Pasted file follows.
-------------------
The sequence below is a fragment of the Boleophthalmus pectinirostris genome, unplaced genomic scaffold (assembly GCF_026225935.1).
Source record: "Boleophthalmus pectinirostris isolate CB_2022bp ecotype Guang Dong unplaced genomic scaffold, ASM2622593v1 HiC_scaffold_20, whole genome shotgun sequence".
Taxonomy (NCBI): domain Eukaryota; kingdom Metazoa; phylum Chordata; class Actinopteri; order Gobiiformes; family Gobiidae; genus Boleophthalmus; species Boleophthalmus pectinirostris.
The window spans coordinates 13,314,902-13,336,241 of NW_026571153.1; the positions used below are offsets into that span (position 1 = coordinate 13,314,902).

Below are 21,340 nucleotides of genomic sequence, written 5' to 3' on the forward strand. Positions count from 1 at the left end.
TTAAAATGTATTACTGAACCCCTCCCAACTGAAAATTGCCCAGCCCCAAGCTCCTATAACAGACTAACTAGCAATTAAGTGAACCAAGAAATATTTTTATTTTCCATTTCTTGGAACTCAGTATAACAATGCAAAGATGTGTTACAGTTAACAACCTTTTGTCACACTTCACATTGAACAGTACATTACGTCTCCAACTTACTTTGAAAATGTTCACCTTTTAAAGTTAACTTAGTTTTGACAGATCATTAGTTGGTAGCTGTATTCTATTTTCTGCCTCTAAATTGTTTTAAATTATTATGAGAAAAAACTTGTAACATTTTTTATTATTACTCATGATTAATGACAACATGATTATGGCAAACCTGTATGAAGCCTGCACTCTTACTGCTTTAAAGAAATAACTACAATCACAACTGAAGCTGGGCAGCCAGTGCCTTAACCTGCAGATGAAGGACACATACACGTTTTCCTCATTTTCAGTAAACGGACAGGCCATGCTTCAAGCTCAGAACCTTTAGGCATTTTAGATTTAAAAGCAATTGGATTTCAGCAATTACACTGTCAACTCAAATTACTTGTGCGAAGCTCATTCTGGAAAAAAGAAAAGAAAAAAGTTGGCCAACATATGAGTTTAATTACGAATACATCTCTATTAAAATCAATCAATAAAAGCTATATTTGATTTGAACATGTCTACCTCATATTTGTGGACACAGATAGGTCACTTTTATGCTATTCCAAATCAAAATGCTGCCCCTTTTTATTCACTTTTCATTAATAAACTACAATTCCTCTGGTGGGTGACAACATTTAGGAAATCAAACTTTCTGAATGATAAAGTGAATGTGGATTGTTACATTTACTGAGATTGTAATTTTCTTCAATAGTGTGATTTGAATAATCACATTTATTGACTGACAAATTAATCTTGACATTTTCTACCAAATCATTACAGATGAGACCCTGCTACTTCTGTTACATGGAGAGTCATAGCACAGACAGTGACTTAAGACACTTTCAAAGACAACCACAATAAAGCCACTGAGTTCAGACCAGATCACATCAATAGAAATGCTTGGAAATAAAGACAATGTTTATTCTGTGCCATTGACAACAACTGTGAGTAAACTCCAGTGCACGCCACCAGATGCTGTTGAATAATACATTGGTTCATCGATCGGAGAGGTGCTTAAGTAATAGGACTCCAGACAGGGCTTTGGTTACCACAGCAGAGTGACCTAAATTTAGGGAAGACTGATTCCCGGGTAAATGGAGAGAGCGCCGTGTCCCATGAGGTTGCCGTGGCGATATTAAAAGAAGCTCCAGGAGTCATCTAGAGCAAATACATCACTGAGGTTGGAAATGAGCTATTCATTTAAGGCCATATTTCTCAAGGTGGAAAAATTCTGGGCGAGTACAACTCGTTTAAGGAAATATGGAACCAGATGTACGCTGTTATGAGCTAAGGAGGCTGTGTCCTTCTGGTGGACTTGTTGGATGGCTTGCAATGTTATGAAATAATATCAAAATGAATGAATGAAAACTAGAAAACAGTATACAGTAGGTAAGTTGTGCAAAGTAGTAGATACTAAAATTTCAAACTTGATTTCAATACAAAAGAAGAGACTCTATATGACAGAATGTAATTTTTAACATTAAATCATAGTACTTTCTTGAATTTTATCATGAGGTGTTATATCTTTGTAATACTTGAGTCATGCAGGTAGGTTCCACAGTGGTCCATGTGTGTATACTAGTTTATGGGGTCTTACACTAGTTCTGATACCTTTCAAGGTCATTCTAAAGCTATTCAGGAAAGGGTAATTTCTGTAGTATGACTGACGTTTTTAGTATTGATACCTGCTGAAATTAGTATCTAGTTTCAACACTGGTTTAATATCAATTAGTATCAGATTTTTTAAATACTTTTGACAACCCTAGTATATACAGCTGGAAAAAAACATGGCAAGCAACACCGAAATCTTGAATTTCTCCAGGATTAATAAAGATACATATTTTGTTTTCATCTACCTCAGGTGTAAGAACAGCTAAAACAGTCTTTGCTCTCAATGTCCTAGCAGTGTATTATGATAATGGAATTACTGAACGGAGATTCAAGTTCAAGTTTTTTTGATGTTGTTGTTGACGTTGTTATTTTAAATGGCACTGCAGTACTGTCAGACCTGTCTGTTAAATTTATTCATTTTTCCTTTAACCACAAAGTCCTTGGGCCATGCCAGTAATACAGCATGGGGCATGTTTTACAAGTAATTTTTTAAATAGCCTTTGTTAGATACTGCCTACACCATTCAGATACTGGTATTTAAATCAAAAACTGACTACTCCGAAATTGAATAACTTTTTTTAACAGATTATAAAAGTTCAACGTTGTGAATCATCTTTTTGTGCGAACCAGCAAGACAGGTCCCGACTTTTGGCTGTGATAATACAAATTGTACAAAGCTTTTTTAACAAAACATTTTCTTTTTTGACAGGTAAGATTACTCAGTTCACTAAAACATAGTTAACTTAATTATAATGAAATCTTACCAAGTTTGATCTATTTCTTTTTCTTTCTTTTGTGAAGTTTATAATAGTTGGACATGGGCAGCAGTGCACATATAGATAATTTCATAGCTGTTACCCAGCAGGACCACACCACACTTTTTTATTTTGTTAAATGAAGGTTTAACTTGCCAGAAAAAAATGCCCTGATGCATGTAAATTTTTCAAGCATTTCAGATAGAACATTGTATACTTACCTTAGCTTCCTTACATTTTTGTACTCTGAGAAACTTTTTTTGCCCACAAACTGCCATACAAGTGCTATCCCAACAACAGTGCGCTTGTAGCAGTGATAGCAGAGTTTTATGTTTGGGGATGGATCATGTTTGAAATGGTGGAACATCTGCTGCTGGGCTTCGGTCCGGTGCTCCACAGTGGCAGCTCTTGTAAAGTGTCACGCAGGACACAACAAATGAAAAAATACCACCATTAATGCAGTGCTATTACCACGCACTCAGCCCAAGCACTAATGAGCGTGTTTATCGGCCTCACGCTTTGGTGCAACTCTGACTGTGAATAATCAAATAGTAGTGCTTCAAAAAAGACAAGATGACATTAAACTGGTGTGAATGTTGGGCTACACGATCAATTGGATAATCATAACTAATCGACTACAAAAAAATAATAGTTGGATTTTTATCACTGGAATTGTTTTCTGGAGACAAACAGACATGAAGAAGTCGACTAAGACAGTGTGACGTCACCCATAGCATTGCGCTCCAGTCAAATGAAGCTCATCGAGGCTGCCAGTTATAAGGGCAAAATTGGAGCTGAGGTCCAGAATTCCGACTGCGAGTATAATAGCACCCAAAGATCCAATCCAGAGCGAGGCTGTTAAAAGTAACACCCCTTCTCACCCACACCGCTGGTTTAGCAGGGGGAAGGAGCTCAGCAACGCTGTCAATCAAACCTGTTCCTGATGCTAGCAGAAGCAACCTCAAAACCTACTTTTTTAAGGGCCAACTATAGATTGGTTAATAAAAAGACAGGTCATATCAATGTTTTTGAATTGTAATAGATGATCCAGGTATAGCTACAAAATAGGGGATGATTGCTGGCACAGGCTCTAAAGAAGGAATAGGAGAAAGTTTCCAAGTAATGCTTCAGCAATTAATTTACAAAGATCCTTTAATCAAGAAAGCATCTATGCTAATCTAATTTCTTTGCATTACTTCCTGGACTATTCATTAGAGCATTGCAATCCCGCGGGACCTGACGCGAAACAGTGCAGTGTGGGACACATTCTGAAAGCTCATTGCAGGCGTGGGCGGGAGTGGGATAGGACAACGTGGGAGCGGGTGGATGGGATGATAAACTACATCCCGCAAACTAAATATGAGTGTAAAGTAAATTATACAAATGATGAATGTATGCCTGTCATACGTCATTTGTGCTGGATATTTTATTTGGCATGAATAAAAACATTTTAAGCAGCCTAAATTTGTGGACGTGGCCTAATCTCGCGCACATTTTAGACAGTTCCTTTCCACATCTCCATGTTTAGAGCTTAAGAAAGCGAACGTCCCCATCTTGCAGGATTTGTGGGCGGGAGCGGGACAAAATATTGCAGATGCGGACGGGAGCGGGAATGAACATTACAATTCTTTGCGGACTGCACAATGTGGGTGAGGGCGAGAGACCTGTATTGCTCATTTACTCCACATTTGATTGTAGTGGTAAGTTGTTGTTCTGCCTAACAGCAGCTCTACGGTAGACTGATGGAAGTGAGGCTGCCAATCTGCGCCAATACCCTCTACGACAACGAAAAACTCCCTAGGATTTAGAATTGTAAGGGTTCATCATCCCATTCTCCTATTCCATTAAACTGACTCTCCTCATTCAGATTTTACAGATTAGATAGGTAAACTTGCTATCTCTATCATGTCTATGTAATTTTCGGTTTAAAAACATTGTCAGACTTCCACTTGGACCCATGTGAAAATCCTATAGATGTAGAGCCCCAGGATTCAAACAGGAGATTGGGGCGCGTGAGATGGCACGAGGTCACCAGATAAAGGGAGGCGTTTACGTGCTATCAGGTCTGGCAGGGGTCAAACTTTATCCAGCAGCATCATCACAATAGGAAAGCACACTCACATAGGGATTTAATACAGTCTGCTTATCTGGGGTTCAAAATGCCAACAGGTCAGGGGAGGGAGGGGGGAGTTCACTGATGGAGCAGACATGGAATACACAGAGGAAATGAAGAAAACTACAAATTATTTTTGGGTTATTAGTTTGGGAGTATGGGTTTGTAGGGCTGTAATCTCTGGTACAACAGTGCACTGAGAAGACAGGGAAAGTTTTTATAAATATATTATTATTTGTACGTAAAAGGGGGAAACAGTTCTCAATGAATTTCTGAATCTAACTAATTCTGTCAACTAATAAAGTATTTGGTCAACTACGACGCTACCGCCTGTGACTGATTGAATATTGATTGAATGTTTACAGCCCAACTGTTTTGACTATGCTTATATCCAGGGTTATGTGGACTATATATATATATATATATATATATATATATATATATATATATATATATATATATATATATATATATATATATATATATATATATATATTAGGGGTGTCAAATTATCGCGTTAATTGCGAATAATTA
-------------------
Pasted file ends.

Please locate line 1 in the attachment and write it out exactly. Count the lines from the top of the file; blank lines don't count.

The sequence below is a fragment of the Boleophthalmus pectinirostris genome, unplaced genomic scaffold (assembly GCF_026225935.1).